Landscape as Cartography | Socks Studio
Flying in the 20s had to be a thrilling experience, indeed. In the absence of radio communication or radar technology, pilots engaged in American coast to coast airmail or passenger service had to rely on often imprecise navigation charts to avoid getting lost. Most of the time they were alone in the air, flying on desertic territory, hoping to reach the destination without encountering bad weather.
To help guiding the pilots across the impervious North American territory, the Congress funded the construction of very large arrow-shaped Airmail Beacons, (up to 20 meters in lenght). Every concrete arrow, painted in bright yellow, was accompanied by a 15 m tall tower, emitting a powerful gas powered light. Each arrow pointed towards the next, separated one with another by a distance of 3 to 10 miles. The beacon towers have been scrapped and recycled for WWII, while the yellow paint has since been worn off by the elements, but the enormous solid concrete arrows are likely to stand there for good.
"Ohhh, I’m sorry. You spell your name the fucking stupid way? Oh, OK. I’ll remember to write it stupid next time you come in."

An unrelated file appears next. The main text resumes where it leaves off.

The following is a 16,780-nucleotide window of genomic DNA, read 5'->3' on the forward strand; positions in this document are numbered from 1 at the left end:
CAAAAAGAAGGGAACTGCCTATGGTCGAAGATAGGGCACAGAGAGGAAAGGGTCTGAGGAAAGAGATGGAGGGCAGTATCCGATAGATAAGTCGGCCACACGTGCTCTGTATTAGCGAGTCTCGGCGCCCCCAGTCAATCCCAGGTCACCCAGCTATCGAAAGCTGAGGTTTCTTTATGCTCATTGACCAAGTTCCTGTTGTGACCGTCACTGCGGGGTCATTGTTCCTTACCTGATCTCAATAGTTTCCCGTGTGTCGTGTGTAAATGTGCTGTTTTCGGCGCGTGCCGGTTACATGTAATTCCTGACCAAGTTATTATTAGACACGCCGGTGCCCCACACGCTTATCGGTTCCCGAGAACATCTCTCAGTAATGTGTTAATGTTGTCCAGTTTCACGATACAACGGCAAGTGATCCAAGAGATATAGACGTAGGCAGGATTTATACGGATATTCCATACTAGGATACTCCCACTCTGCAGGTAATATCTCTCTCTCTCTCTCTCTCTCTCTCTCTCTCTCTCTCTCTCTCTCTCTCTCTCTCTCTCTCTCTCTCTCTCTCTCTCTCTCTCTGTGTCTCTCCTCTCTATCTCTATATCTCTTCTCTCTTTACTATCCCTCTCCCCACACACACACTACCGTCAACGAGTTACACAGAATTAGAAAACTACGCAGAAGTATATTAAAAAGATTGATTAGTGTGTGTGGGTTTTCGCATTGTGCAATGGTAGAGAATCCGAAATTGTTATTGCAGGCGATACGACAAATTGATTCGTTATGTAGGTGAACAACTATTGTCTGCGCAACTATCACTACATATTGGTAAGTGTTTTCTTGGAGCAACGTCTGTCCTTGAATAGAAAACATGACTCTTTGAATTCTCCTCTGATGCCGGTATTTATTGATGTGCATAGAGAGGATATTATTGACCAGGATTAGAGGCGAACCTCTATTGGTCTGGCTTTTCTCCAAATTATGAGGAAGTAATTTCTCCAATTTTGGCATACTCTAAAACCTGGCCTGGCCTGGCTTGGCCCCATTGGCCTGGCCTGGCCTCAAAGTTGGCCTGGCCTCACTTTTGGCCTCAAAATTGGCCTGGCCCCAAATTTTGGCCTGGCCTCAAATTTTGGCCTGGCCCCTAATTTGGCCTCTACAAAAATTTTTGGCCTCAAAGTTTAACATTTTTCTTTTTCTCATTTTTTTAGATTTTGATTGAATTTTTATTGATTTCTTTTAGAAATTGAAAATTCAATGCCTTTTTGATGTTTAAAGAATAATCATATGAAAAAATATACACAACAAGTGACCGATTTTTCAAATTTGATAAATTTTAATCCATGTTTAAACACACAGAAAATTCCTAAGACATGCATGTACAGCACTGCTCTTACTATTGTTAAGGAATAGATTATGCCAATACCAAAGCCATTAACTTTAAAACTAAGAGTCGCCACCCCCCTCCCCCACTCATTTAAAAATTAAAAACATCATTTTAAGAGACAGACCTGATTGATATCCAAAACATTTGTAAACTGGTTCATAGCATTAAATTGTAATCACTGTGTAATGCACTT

Pardon the interruption from strictly political bloggery for this important dispatch from the part of my sense of humor that never advanced past age 12.
But so we’re not completely devoid of info here: this is a promotional brochure for General Bonner Fellers as a speaker on the “Circuit Chautauqua,” a traveling series of lectures, musical numbers and other performances popular in the early 1900s.
What began as an educational summer camp for families in Lake Chautauqua, New York, in 1874 became local assemblies and then touring programs that brought culture and edification to towns across America. Teddy Roosevelt called Chautauqua “the most American thing in America.”
Their dwindling popularity beginning in the late 1920s is generally attributed both to The Great Depression and the rise of radio, film television.
3-time presidential candidate William Jennings Bryan was a highly sought-after Chautauqua speaker and headliner. There, I tied it to politics.